While delegates work on the floor of the 2019 General Conference, some young adults watch on the sidelines and wonder what the future holds for The United Methodist Church.
JOHN E. HARNISH
Michigan Conference Communication
In the debate over Brexit, it seemed there was a clear divide between young and the old. The older Brits, perhaps longing for the good old days when Britannia ruled the world, voted in favor of leaving the European Union. But young adults who were looking to the future voted to stay connected with the countries of Europe.
Perhaps “Methxit” has some of the same dynamics at play. A majority of delegates to the 2019 General Conference reflect an older demography. But the future of the church rests in the hands of younger clergy and lay leaders. Some urgent, overlooked and unknown implications of this General Conference will have a major impact on young adults and, particularly, young clergy who will be leading the church into a new generation.
Michigan is represented at this Conference by several young adults who are here as delegates and observers, ordained clergy, laity and candidates for ordination. They are all seeking to catch a glimpse of what the future will hold for them and the church they are called to serve.
A small group of Michigan young adults reacted to the mood of the General Conference on this second day of business. Alex Plum, lay reserve delegate, said, “I’m speechless. I put a lot of hope into the fact that we were going to do something new—asking the bishops to lead, creating a commission and calling a special General Conference. But I don’t feel like anything new is happening.”
Alex is also concerned about the mission of the United Methodist church, particularly the mission to make disciples of Jesus Christ in the U.S. He understands the difference between the cultural contexts around the world, but he said, “If the Traditional Plan passes, we will no longer be relevant to the emerging mission field of youth and young adults in the USA.”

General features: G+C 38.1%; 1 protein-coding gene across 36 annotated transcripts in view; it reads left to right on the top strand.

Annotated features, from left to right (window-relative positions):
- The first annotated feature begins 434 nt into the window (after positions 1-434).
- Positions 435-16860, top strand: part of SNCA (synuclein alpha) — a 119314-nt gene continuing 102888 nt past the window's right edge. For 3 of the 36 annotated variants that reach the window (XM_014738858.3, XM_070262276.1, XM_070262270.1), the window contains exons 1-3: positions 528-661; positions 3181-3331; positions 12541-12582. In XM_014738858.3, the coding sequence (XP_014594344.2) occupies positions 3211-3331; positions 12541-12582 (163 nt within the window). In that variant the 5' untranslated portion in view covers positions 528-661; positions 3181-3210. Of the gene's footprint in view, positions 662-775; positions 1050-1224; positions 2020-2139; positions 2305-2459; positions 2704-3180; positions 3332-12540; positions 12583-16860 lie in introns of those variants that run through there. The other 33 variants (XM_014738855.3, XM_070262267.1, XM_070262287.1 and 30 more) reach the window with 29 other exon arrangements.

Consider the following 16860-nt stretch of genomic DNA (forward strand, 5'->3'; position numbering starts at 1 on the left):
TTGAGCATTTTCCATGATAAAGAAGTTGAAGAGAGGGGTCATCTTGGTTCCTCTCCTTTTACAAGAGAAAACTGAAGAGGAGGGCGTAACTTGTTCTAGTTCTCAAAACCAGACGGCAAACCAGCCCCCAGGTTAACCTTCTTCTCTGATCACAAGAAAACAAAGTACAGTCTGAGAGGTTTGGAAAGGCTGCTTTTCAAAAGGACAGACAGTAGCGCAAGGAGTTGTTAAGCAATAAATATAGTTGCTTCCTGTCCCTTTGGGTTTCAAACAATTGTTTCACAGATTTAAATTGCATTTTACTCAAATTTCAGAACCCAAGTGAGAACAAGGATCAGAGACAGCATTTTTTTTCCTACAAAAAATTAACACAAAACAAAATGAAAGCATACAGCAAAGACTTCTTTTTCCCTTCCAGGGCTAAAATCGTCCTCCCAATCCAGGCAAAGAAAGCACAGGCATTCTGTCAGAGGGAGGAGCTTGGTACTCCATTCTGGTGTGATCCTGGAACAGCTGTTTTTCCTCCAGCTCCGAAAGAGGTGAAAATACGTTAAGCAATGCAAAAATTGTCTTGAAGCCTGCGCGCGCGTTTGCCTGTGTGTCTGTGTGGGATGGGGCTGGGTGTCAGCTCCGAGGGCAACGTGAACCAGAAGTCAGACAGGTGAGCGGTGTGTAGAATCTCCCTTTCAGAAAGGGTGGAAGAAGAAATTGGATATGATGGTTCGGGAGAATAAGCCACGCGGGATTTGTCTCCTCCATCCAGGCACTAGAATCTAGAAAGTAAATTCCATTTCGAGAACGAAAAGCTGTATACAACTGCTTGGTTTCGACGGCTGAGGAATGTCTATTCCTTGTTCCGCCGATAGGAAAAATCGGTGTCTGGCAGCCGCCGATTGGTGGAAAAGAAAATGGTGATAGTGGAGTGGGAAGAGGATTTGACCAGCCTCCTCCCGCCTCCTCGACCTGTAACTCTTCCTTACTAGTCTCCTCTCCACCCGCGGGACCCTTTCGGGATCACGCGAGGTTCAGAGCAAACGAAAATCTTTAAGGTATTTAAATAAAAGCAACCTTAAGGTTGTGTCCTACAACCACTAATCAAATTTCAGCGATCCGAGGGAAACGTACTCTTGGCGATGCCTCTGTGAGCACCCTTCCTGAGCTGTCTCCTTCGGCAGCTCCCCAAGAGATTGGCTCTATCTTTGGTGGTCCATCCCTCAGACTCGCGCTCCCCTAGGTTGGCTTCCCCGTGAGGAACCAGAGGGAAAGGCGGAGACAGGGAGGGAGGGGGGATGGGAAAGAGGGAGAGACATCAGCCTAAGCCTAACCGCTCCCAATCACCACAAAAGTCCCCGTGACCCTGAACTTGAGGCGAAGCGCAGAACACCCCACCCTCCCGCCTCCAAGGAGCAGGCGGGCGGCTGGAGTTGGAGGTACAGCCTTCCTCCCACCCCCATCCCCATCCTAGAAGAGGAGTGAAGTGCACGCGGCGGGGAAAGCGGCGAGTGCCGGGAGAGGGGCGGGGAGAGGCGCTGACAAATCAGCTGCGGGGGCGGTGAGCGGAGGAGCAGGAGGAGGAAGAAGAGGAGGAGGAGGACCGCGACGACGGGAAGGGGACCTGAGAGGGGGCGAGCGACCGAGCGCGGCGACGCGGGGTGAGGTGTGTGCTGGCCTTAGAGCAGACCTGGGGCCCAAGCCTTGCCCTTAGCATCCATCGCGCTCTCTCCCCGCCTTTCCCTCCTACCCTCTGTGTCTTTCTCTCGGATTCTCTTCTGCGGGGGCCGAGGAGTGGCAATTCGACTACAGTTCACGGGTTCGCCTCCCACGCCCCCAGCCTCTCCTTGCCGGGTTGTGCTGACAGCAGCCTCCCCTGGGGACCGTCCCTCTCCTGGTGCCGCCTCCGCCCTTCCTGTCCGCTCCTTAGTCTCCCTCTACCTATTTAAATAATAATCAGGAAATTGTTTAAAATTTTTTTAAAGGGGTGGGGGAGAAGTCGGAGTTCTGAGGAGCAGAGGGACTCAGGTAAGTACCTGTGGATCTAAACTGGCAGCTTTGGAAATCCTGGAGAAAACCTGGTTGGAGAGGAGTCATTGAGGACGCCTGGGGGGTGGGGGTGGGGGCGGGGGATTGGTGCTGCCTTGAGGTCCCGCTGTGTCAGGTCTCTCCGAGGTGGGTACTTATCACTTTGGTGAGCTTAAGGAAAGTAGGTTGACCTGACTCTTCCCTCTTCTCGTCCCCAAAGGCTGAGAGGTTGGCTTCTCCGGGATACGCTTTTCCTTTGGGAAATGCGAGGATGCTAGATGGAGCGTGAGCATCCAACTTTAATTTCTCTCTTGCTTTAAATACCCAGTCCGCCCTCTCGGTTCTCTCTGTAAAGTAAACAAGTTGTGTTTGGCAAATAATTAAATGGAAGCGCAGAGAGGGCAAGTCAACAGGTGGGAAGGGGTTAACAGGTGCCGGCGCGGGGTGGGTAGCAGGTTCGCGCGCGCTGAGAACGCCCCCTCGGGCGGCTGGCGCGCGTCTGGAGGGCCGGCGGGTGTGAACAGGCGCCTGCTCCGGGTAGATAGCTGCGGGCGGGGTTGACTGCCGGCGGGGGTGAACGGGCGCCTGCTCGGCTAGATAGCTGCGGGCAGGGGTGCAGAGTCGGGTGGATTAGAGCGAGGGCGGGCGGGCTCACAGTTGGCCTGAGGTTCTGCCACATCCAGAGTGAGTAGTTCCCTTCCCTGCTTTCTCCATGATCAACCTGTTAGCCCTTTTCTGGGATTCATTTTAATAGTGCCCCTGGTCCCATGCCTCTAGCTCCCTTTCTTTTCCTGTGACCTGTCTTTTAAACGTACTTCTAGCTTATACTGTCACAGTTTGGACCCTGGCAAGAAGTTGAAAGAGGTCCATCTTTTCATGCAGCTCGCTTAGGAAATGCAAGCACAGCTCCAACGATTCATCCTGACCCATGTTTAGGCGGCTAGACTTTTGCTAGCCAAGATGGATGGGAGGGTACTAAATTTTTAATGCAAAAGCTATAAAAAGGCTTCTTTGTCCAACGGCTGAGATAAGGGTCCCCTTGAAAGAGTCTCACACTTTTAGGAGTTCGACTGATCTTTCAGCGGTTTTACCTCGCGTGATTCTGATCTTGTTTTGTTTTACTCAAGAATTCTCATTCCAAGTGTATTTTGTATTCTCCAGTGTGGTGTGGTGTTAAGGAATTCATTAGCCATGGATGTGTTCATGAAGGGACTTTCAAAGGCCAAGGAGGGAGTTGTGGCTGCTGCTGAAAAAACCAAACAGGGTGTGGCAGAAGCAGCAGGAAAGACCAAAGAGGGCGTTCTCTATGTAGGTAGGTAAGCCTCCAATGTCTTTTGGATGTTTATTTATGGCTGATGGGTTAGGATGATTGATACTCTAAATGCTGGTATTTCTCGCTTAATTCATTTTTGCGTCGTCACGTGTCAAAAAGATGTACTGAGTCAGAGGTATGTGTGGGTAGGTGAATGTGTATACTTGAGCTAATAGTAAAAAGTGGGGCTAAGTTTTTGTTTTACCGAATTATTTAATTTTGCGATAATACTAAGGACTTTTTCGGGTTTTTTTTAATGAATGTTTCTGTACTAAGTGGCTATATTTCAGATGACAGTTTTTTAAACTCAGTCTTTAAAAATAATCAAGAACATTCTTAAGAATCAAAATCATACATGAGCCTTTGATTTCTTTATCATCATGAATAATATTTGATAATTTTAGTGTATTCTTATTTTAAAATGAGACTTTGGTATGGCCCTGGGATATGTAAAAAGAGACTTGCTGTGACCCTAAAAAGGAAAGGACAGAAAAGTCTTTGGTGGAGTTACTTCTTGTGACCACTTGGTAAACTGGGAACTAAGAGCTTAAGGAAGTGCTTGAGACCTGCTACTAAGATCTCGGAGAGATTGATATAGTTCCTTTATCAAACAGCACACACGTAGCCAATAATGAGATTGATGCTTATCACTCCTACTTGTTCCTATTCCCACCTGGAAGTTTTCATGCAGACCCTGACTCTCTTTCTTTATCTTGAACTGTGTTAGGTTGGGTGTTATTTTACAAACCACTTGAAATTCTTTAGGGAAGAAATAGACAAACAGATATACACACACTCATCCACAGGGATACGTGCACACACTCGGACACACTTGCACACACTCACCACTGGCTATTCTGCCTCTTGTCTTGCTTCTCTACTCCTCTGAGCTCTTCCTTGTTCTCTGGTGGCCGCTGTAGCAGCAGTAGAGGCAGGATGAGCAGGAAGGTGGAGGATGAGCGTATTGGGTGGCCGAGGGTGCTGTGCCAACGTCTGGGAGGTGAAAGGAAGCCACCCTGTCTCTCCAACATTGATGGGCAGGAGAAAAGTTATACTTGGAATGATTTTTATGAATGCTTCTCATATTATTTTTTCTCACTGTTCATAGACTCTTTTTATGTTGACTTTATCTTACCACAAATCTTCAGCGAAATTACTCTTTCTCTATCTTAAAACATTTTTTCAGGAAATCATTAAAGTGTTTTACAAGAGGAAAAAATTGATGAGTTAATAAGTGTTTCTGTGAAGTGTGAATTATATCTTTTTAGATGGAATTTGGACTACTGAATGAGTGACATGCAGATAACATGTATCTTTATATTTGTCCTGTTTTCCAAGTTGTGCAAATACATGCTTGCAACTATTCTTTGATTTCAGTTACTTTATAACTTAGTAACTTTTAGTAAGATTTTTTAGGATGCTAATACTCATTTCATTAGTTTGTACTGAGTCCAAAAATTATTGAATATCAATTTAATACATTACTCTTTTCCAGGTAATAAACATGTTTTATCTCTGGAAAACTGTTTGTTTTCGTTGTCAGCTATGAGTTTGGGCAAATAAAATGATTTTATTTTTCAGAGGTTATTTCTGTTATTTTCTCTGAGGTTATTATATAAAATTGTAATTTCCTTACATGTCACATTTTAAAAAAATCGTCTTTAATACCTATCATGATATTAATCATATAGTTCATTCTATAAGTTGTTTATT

The Rev. Megan Crumm Walther, Associate Pastor at Clarkston United Methodist Church reacted to the current process on the floor of the General Conference. “It’s tedious. Some of the amendments are not well-articulated and business can bog down in procedural matters.” Her husband, the Rev. Joel Walther, pastor at Goodrich UMC, reflected the feelings of many observers by saying, “At this point, I just don’t know how to respond.” It is fair to say all three of these young adults would have preferred the “One Church Plan.”
Like many Michigan United Methodists, the Rev. Jeremy Wicks has been following the Special Session online. He is the pastor of Mosaic Church, a new church plant in Traverse City, Michigan. On Facebook, Wicks said, “While I have all sorts of anxiety around this, most of the world simply doesn’t care what we do. The world has moved on while we debate the value of some of our beloved siblings.”
Responding to the question, “What about your congregation?” Pastor Megan said, “Before this General Conference, my congregation was pretty much unaware of the position of the United Methodist Church. Now they know and prior to the conference they were excited about the possibility of more flexibility.”
In addition to young adults who are attending the conference as delegates and observers, there is a large group of seminary students from the various United Methodist seminaries, most of whom are here with their professors, to observe the work of the conference. Many of them are candidates for ordained ministry, who are looking forward to serving as elders and deacons in the church. They will be watching to see if the delegates sense their passion and are willing to base their decisions on the hopes and dreams of the leaders of the future.
One of Michigan’s own seminarians, Paul Reissmann, is watching GC2019 at home on the livestream. “My heart and spirit feel divided as someone in the process toward becoming a clergy member of The United Methodist Church,” Reissmann says. “Yet, my frustration is a small fraction of the suffering endured by my LGBTQ+ siblings in Christ.” Reissmann concludes, “The actions being taken in St. Louis feel like grace is being traded for austerity in a tradition that claims full accessibility of salvation to all people.” Then he wonders, “Witnessing this, can I still continue in the process toward ordination with integrity?”